The Stanley Cup looks happiest when it’s raised.
Of course, a lot of the joy is lost when the NHL trophy is pranced around to make a political point. Shortly after the Blackhawks’ Patrick Kane whipped a one-timer past Tampa Bay goalie Ben Bishop for a 2-0 Chicago lead late in the third period in what turned out to be a deciding game six in the Stanley Cup Finals, play-by-play man Michael “Doc” Emrick started hinting at a potential tragedy. The Cup was not in the building. In fact, it was being rushed to the United Center by a police escort. Will it arrive in time? Man bites dog, coverage at 10!
About 12 hours later, an industry association was still holding this bit of fraudulent reporting up high. It released a statement, saying, “As key congressional committees examine solutions to restore certainty to the federal highway program, the holy grail of professional sports trophies, the Stanley Cup, was delayed by traffic from reaching the 2015 NHL champion Chicago Blackhawks; our inadequate roads and bridges have reached a new low.”
As an industry, I don’t think we should hesitate pointing to examples of how more funding for road and bridge construction could make this country a world champion when it comes to infrastructure. What I don’t appreciate, however, is the social media approach to reporting the news, which continues to concuss people one tweet at a time.
Allow me to hold up three fingers here: 1) The Stanley Cup had to endure a three-hour flight delay en route to Chicago; 2) by tradition, and superstition, the Cup does not enter the stadium until the team that is on the cusp of the magical fourth victory has the game in the bag (in this case it did not happen until there was four minutes left in the contest); and 3) if the trophy did get a police escort then traffic congestion was not an issue, right?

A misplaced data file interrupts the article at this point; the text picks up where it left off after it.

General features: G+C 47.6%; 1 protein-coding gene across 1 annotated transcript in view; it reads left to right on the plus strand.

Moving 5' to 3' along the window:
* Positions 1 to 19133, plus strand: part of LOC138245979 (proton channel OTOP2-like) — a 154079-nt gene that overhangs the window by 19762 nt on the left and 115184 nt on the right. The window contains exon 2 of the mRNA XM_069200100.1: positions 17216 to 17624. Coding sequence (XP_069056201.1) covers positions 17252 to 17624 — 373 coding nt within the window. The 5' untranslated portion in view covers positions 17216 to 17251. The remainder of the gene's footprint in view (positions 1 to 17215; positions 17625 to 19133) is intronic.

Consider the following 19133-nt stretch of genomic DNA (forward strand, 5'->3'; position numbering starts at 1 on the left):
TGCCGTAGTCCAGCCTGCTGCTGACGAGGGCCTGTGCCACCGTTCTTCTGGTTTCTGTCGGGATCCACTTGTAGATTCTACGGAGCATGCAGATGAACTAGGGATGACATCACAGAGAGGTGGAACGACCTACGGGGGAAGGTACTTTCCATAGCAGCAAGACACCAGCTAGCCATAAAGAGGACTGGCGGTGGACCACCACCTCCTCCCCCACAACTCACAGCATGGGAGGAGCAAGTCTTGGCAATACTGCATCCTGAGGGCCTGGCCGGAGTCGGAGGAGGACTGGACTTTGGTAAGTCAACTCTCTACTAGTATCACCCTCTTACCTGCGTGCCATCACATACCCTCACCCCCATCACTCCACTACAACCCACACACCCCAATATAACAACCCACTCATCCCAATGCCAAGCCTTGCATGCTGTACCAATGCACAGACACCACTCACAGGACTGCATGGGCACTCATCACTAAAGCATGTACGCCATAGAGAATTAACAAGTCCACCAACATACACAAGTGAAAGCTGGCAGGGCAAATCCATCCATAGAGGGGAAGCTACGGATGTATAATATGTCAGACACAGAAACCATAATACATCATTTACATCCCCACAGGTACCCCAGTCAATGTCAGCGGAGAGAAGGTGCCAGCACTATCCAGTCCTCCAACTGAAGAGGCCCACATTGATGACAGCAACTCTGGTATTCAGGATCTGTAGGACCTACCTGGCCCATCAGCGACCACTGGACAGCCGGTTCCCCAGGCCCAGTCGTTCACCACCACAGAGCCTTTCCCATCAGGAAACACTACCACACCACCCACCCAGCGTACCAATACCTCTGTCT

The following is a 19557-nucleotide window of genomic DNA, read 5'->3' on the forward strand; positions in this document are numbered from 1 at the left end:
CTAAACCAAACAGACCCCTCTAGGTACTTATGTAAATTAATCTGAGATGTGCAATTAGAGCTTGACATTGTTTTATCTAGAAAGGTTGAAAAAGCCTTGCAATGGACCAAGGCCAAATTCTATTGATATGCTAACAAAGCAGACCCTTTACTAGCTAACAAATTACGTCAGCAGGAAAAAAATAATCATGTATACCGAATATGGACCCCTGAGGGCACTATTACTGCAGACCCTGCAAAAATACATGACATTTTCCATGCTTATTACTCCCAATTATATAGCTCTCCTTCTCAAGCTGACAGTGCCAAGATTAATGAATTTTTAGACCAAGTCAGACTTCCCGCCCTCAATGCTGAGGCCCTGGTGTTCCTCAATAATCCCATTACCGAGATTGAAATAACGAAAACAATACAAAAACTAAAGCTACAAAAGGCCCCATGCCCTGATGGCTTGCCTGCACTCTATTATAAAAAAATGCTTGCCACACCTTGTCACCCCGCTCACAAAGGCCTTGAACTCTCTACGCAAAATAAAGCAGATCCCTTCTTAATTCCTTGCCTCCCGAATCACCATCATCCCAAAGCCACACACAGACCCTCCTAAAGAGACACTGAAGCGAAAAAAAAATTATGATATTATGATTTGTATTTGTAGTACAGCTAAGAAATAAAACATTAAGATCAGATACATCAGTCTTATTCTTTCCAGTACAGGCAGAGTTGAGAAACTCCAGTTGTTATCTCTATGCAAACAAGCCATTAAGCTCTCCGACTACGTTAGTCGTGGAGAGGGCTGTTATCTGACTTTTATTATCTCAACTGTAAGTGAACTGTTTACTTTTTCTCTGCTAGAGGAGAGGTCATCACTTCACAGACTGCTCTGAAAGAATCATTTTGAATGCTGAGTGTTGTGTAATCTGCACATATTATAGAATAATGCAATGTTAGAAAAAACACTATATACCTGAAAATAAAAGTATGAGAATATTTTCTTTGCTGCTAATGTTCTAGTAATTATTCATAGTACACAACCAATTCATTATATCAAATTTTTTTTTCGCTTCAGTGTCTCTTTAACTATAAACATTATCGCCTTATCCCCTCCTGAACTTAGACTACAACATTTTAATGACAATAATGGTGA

When I responded to the association about the press release and told them the first point mentioned above, the response I received was: “I don’t necessarily think the matter warrants a serious inquiry to determine root cause; we’ve repeatedly highlighted the cost of lost time in traffic as a problem caused by under-resourcing the federal highway program. An iconic trophy sitting in gridlock is a metaphor for the overarching policy problem.”
Yes, but again-—it was never caught in traffic, and the attempt to spin this the wrong way is not putting anyone’s best foot forward.
Where congestion is getting the best of cities can be seen in Pittsburgh. There officials have been tangled in a face-off with what is known locally as the Golden Triangle. The intersection of Liberty Avenue, Stanwix Street, Forbes Avenue and Penn Avenue in downtown Pittsburgh is the site of a losing battle just about every day. Pedestrians, bicyclists and motorists fill it to capacity, and all the jeering forced a two-day brainstorming session in an attempt to come up with a solution. What was drafted was a concept, informally titled “Heart of Pittsburgh,” that removes traffic signals, signage, crosswalks, lane markings and curbs. Everyone entering this area essentially must become teammates and work in harmony to accomplish the ultimate goal—get from point A to point B as soon and as safe as possible. Traffic will still have to stop for pedestrians crossing the street so how does this eliminate the traffic-light effect, which is the main bug in the current system? This free-for-all approach sounds more like chaos for all. Can we just build a bike/pedestrian bridge? Wouldn’t that be the happiest raise? R&B
Bill Wilson is the editorial director of ROADS & BRIDGES magazine and has been covering the industry since 1999. He has won seven Robert F. Boger Awards for editorial excellence, including three in 2011. He also was the creator of the Top 10, Contractor's Choice Awards and Recycling Awards platforms, as well as ROADS & BRIDGES Live.